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The massive World War One Il'ya Muromets bomber [namded after a legendary Russian folk hero who destroyed the Tartar Army single handed] was the largest four-engined aeroplane of its time. Designed by Igor Sikorsky, it able to carry a significant bomb load and to engage in long distance reconnaissance missions. In 1935 Tupolev built the world's largest passenger plane, the Maxim Gorky, which was used for propaganda flights. The Soviets began the development of a heavy bomber force prior to 1935, and by 1940 they had the largest force of four engined bombers in the world (the Soviets had 10,000 to 12,000 aircraft of all types at the outbreak of World War II). However, strategic bombing played a minor role in Soviet wartime military operations.

During World War II an arrangement of aerial maneuvers code-named FRANTIC comprised the largest and most complete military projects linking the United States of America and the Union of Soviet Socialist Republics as allies against Germany. This was the only direct combat cooperation between the American and Soviet war efforts. The United States Army Air Force conducted FRANTIC as an extension of the Combined Bomber Offensive (CBO) in Europe. The 8th and 15th Air Forces flew B-17 Flying Fortresses deep into central Europe to attack German war materiel and military bases, then continued east to land in the Ukraine. Soviet troops serviced and protected the Army Air Force units, which rearmed and flew of to hit more targets enroute to their home stations.

Work on a long range bomber, capable of striking at targets in deep enemy territory, began in the Soviet Union in 1943. Three American B-29 bombers flying against Japan had landed in Siberia and were seized by the Soviets. By August 1944 the the "64" design had been developed at OKB-156 under the direction of A.N. Tupolev, with similar characteristics. The maximum range of the Soviet bomber carrying a load of 4,000 kg was planned to be 6,500 km. However, in June 1945, after development began, the Soviet Union decided to drop the project "64" and build an exact copy of the B-29 bomber instead.

This Soviet copy of the B-29 was also built by OKB-156, under the designation B-4 or product "P". The project received the highest priority and was under direct control of the Politbureau, and was supposed to be completed within two years.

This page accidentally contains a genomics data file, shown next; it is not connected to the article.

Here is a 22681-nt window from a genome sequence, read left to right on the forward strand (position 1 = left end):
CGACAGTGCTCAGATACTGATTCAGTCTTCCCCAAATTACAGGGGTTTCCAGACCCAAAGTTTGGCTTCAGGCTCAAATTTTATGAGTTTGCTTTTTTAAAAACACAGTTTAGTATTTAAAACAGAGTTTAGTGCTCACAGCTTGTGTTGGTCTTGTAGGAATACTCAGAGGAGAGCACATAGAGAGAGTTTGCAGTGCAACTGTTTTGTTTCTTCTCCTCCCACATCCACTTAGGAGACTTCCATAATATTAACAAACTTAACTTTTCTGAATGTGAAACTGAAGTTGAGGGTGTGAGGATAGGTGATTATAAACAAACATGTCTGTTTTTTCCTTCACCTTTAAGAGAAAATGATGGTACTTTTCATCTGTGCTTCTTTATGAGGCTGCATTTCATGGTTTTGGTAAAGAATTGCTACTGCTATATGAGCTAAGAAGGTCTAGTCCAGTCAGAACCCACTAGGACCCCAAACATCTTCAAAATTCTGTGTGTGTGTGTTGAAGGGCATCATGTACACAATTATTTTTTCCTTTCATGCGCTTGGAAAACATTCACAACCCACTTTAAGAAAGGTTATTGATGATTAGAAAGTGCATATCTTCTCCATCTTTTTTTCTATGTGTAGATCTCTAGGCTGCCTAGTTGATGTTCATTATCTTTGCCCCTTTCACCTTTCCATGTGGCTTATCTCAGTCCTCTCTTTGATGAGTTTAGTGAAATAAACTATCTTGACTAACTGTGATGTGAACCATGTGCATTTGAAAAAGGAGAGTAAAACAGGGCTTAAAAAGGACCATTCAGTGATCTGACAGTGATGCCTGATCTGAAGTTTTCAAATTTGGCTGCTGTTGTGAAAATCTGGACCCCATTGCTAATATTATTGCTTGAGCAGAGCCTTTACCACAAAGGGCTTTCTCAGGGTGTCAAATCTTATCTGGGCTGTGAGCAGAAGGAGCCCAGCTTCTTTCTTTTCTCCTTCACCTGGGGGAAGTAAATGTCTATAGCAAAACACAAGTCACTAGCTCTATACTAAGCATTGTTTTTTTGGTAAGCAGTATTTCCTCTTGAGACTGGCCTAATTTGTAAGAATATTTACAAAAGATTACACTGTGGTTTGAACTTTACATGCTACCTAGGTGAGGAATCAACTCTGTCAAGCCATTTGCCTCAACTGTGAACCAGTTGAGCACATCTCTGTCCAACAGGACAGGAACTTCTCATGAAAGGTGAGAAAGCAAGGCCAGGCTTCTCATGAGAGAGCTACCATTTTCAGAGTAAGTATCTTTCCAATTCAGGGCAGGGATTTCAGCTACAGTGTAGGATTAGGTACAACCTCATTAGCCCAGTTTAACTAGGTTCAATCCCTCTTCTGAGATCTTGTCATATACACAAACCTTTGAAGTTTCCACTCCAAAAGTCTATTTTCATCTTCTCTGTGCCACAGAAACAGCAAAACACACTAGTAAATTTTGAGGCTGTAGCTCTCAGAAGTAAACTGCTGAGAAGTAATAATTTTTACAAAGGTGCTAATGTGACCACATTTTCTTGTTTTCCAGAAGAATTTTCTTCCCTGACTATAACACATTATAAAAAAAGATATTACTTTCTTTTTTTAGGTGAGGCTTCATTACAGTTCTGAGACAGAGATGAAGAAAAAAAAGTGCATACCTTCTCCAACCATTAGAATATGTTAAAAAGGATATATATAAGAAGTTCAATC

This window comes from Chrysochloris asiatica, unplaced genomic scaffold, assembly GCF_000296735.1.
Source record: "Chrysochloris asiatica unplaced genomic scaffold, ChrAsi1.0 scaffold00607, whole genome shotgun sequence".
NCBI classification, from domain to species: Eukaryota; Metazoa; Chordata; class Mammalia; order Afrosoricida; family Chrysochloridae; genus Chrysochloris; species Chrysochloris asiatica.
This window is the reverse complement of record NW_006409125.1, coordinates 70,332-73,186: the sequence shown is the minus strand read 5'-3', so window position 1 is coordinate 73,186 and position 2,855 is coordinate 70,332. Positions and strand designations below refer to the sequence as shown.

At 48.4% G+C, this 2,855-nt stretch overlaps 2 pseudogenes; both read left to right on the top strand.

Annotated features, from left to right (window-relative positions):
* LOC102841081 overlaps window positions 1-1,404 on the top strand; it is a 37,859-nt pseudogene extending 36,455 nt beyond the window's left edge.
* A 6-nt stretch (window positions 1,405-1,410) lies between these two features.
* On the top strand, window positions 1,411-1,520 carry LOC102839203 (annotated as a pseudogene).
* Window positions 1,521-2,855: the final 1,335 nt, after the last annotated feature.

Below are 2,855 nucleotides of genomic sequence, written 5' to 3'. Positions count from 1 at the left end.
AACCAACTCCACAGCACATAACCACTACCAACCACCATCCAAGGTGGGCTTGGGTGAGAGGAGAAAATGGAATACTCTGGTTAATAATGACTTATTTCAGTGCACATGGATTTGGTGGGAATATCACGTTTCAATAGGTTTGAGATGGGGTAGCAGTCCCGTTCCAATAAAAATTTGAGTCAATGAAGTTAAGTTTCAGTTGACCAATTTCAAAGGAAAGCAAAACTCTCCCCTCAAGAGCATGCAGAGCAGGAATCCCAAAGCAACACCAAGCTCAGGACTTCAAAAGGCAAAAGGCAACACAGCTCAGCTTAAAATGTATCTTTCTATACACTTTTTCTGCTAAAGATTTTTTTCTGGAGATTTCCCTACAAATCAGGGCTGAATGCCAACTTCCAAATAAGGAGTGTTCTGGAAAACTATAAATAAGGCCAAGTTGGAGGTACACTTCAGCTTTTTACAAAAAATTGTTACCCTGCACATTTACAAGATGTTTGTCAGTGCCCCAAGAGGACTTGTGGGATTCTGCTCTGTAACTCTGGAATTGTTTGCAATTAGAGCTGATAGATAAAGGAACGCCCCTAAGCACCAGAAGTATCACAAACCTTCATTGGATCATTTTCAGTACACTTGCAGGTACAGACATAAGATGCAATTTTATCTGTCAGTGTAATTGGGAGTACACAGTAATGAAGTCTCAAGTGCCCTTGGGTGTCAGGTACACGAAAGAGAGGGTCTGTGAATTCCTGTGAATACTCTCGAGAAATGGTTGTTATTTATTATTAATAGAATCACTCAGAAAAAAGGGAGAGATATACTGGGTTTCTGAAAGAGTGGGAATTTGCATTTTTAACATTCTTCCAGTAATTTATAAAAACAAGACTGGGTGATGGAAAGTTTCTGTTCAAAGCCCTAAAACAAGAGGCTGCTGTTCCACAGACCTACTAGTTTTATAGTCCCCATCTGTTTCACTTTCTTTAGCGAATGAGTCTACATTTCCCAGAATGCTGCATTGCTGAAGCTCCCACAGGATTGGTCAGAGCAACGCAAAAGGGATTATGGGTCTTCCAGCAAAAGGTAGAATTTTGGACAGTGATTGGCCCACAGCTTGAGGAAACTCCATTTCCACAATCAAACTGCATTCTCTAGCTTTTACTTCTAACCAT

In mid 1945 the three American B-29 bombers were delivered to Moscow. One plane was transferred to the Flight-test institute in Zhukovski to train pilots for preparing flight training manuals, the second plane was disassambled to study its' design and the third was left as a yardstick. However, the Soviets decided not to attempto to copy the American engine, and instead equipped the bomber with the Soviet ASH-73TK engine designed by A.D. Shvetsov. This engine retained the B-29's original turbocompressor and the magnet and heat-resistant bearings. The Soviet bomber also carried improved gun turrets of Soviet design.

The Bull is a midwing, four-engine, medium bomber with two bomb bays centrally located in the fuselage, extending fore and aft of the wing. Defensive armament consists of four turrets located in upper forward, lower forward, lower rear, and tail positions.

The first B-4 bomber was finished in the spring of 1947 and carried out its' first flight on 19 May 1947. Flight tests continued through 1949. Full-scale production of the aircraft, under the designation Tu-4. began in 1947 at the plant Nr. 22 in Kazan and at plant Nr. 18 in Kuibyshev. In 1948, an additional construction plant in Moscow, Nr. 23, was adapted to build the TU-4. Production in Moscow began in 1950 and when total production of the TU-4 finally finished in 1952, a total of 847 bombers had been produced [according to Russian sources -- according to Western estimates, a maximum of about 1,300 were deployed by 1954].

The deployment of the TU-4 bomber began in 1949, and they replaced wartime bombers such as the IL-4, B-25, PYE-8, B-17 and B-24 aircraft in Long-Range Aviation units. Patrolling mainly over Soviet territory, the bombers had a capability to strike at Europe, Northern Africa, the Near East and Japan.